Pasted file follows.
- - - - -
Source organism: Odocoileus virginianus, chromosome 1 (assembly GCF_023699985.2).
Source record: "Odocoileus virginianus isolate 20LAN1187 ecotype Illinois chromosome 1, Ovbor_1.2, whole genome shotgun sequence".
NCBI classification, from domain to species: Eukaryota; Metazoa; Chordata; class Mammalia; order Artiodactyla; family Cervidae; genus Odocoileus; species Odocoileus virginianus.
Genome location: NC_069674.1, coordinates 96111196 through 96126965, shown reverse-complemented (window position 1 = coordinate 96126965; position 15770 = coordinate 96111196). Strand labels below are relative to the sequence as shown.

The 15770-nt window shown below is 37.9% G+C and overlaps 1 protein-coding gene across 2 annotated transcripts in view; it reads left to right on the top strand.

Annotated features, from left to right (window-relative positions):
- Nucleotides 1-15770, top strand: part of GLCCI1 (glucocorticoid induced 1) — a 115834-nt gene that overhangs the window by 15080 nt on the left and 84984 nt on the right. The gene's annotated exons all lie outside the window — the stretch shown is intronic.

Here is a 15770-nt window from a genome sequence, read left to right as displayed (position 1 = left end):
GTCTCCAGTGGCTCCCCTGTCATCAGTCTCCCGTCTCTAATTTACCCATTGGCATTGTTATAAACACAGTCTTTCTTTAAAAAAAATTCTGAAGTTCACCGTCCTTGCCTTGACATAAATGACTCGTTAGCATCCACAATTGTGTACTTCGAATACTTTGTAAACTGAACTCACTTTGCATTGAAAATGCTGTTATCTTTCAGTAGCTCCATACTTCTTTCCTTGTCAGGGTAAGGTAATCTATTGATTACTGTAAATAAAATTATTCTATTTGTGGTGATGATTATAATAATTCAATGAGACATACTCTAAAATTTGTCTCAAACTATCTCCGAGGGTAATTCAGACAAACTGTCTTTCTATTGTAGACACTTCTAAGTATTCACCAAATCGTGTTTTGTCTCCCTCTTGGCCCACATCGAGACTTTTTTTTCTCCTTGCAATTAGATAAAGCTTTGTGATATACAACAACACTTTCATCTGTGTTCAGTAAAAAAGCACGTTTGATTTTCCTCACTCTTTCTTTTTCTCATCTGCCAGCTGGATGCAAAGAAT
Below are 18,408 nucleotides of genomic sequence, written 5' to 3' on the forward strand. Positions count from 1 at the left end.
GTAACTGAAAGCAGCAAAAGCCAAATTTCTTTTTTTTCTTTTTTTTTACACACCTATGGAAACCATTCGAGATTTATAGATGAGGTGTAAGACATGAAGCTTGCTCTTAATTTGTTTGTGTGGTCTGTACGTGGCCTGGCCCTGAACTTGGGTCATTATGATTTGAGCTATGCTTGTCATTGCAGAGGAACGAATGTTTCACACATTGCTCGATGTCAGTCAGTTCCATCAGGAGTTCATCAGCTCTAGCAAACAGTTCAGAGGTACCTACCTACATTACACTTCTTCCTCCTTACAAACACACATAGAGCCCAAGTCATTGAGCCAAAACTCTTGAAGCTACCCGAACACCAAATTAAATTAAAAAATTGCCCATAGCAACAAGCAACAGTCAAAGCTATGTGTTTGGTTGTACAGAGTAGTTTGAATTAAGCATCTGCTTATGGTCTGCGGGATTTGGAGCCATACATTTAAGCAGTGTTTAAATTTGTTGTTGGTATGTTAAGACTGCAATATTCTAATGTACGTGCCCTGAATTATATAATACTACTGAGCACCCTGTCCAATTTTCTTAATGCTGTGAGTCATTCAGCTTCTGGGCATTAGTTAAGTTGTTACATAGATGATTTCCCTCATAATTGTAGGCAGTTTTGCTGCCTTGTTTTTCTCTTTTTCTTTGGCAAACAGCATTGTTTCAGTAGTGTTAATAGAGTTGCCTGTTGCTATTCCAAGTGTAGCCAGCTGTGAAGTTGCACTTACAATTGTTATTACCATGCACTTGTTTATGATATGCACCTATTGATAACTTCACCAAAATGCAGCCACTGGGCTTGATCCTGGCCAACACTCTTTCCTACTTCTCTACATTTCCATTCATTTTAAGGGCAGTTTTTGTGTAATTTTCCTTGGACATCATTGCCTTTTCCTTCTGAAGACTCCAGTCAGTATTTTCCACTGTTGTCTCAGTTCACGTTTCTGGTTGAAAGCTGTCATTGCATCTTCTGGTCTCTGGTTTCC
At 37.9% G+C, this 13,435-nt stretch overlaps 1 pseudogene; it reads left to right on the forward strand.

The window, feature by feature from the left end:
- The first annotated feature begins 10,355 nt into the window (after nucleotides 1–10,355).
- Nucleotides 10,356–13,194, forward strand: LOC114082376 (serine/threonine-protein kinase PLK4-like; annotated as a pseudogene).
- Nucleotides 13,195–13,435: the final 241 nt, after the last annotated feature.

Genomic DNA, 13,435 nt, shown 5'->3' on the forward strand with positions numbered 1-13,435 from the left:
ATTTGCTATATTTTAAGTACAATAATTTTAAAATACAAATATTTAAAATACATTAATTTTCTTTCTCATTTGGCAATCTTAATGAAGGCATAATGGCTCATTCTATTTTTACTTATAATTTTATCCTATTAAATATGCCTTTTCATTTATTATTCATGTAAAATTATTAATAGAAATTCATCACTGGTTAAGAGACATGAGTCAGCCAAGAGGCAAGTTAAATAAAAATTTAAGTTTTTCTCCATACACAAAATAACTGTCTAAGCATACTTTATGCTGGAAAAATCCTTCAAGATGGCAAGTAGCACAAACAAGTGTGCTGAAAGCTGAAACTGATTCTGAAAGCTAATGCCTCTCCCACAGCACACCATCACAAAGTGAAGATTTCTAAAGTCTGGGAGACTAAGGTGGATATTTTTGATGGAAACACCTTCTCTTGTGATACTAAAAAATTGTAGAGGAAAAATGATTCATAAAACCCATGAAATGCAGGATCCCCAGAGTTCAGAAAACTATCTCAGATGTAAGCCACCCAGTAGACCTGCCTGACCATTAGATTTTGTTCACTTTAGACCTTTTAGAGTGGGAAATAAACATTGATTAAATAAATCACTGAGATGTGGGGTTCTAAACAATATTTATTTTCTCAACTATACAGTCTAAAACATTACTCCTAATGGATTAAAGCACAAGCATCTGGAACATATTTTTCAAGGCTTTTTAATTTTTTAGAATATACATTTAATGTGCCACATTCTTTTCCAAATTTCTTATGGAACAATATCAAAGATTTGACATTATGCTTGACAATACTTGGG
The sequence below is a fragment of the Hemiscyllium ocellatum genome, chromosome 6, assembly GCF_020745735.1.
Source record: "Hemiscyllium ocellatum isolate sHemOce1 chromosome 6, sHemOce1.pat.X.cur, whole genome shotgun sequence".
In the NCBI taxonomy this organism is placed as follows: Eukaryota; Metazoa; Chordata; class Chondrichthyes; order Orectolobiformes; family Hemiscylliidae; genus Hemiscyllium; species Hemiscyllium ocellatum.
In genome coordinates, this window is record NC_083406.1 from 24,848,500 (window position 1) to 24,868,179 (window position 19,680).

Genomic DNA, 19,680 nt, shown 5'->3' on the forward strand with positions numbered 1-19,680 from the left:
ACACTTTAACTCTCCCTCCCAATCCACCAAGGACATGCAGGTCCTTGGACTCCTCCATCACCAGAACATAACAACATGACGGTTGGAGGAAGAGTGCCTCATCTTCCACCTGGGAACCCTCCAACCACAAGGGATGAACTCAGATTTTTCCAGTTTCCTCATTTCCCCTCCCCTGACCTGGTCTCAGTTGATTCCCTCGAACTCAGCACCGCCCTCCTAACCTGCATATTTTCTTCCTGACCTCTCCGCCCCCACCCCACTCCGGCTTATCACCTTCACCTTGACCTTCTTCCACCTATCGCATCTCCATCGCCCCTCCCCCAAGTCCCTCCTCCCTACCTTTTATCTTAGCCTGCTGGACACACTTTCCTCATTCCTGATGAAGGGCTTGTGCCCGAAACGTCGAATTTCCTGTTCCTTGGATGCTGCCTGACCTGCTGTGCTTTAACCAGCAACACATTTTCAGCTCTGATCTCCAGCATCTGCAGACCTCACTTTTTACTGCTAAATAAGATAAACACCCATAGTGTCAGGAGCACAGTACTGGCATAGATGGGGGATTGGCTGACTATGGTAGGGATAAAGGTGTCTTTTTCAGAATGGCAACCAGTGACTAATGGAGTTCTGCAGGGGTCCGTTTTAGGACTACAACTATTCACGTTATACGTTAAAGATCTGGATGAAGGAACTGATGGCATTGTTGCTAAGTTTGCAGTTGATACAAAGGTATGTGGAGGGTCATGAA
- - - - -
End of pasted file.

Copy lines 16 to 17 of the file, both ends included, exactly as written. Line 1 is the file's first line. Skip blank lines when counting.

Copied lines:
- Nucleotides 13,195–13,435: the final 241 nt, after the last annotated feature.

Genomic DNA, 13,435 nt, shown 5'->3' on the forward strand with positions numbered 1-13,435 from the left: